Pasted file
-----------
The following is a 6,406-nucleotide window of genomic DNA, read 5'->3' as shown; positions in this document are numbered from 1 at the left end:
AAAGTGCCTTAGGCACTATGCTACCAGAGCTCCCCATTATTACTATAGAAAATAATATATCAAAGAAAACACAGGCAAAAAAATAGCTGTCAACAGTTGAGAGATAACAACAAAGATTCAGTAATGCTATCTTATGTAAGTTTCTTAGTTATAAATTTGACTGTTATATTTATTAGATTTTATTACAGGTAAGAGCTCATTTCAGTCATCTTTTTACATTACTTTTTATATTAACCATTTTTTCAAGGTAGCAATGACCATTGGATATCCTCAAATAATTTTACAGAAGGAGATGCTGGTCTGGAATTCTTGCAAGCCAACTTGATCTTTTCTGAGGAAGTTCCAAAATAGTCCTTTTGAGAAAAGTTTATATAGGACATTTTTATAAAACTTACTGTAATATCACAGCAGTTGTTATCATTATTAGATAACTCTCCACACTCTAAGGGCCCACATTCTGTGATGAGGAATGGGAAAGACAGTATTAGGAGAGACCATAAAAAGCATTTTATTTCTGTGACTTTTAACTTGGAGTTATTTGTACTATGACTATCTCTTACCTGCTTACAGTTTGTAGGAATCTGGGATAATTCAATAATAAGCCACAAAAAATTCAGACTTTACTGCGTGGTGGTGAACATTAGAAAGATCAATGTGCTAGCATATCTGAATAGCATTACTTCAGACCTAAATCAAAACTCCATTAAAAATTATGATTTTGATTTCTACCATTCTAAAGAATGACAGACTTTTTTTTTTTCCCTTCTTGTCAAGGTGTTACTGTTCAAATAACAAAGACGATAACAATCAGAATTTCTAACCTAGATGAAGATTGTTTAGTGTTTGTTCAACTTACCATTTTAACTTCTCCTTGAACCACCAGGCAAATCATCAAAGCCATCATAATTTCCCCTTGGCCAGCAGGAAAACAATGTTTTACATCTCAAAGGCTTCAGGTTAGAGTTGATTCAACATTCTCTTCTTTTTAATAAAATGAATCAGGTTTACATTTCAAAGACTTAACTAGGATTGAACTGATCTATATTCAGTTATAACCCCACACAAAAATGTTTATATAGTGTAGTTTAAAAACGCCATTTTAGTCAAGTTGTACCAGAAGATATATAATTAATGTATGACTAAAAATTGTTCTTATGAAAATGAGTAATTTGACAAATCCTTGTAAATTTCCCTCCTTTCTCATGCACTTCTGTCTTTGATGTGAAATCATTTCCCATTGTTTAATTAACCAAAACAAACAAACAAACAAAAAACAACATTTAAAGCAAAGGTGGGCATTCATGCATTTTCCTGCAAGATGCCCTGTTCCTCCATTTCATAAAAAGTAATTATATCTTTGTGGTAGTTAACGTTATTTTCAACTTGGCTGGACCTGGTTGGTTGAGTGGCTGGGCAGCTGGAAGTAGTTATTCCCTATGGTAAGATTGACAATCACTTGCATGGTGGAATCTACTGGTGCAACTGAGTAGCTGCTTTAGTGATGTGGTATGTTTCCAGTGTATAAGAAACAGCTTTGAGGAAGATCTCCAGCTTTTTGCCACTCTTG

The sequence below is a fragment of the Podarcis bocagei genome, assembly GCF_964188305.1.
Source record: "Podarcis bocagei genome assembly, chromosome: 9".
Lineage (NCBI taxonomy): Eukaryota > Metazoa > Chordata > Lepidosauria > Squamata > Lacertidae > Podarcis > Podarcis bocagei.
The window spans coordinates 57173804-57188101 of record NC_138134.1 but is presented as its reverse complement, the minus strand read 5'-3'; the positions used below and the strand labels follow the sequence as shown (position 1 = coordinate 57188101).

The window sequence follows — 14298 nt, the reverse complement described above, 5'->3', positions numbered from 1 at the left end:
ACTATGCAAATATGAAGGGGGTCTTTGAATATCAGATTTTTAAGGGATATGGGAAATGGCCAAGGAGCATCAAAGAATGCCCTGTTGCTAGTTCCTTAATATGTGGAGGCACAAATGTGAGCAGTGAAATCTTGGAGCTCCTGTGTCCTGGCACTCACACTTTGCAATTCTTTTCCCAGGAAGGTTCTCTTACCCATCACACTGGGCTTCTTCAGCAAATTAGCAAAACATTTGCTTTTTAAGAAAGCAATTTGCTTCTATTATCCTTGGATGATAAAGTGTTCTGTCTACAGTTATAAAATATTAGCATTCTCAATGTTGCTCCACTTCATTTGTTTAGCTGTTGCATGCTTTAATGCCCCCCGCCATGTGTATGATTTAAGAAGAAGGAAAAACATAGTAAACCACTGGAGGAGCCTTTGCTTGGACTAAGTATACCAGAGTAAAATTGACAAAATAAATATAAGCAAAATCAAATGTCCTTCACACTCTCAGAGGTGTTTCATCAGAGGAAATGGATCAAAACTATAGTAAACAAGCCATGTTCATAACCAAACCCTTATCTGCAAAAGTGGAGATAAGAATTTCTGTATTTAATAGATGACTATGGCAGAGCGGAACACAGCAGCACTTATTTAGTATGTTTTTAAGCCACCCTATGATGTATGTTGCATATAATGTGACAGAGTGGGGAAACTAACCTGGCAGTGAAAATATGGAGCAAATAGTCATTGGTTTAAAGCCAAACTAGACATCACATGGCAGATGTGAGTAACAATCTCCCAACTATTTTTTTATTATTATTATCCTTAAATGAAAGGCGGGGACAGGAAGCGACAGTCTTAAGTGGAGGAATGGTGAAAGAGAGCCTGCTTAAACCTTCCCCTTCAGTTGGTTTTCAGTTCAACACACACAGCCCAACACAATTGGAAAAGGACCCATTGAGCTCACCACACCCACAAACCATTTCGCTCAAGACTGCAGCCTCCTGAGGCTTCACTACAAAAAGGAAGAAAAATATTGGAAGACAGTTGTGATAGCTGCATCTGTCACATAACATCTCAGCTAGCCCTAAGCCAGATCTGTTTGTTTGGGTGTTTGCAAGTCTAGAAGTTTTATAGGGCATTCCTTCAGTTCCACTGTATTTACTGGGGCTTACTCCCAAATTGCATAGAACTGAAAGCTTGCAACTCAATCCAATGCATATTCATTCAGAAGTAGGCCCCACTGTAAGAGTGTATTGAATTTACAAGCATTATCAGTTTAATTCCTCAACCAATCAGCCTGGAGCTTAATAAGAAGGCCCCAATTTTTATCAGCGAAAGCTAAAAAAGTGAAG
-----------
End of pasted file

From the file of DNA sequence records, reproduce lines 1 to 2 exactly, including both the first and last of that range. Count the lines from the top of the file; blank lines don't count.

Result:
The following is a 6,406-nucleotide window of genomic DNA, read 5'->3' as shown; positions in this document are numbered from 1 at the left end:
AAAGTGCCTTAGGCACTATGCTACCAGAGCTCCCCATTATTACTATAGAAAATAATATATCAAAGAAAACACAGGCAAAAAAATAGCTGTCAACAGTTGAGAGATAACAACAAAGATTCAGTAATGCTATCTTATGTAAGTTTCTTAGTTATAAATTTGACTGTTATATTTATTAGATTTTATTACAGGTAAGAGCTCATTTCAGTCATCTTTTTACATTACTTTTTATATTAACCATTTTTTCAAGGTAGCAATGACCATTGGATATCCTCAAATAATTTTACAGAAGGAGATGCTGGTCTGGAATTCTTGCAAGCCAACTTGATCTTTTCTGAGGAAGTTCCAAAATAGTCCTTTTGAGAAAAGTTTATATAGGACATTTTTATAAAACTTACTGTAATATCACAGCAGTTGTTATCATTATTAGATAACTCTCCACACTCTAAGGGCCCACATTCTGTGATGAGGAATGGGAAAGACAGTATTAGGAGAGACCATAAAAAGCATTTTATTTCTGTGACTTTTAACTTGGAGTTATTTGTACTATGACTATCTCTTACCTGCTTACAGTTTGTAGGAATCTGGGATAATTCAATAATAAGCCACAAAAAATTCAGACTTTACTGCGTGGTGGTGAACATTAGAAAGATCAATGTGCTAGCATATCTGAATAGCATTACTTCAGACCTAAATCAAAACTCCATTAAAAATTATGATTTTGATTTCTACCATTCTAAAGAATGACAGACTTTTTTTTTTTCCCTTCTTGTCAAGGTGTTACTGTTCAAATAACAAAGACGATAACAATCAGAATTTCTAACCTAGATGAAGATTGTTTAGTGTTTGTTCAACTTACCATTTTAACTTCTCCTTGAACCACCAGGCAAATCATCAAAGCCATCATAATTTCCCCTTGGCCAGCAGGAAAACAATGTTTTACATCTCAAAGGCTTCAGGTTAGAGTTGATTCAACATTCTCTTCTTTTTAATAAAATGAATCAGGTTTACATTTCAAAGACTTAACTAGGATTGAACTGATCTATATTCAGTTATAACCCCACACAAAAATGTTTATATAGTGTAGTTTAAAAACGCCATTTTAGTCAAGTTGTACCAGAAGATATATAATTAATGTATGACTAAAAATTGTTCTTATGAAAATGAGTAATTTGACAAATCCTTGTAAATTTCCCTCCTTTCTCATGCACTTCTGTCTTTGATGTGAAATCATTTCCCATTGTTTAATTAACCAAAACAAACAAACAAACAAAAAACAACATTTAAAGCAAAGGTGGGCATTCATGCATTTTCCTGCAAGATGCCCTGTTCCTCCATTTCATAAAAAGTAATTATATCTTTGTGGTAGTTAACGTTATTTTCAACTTGGCTGGACCTGGTTGGTTGAGTGGCTGGGCAGCTGGAAGTAGTTATTCCCTATGGTAAGATTGACAATCACTTGCATGGTGGAATCTACTGGTGCAACTGAGTAGCTGCTTTAGTGATGTGGTATGTTTCCAGTGTATAAGAAACAGCTTTGAGGAAGATCTCCAGCTTTTTGCCACTCTTG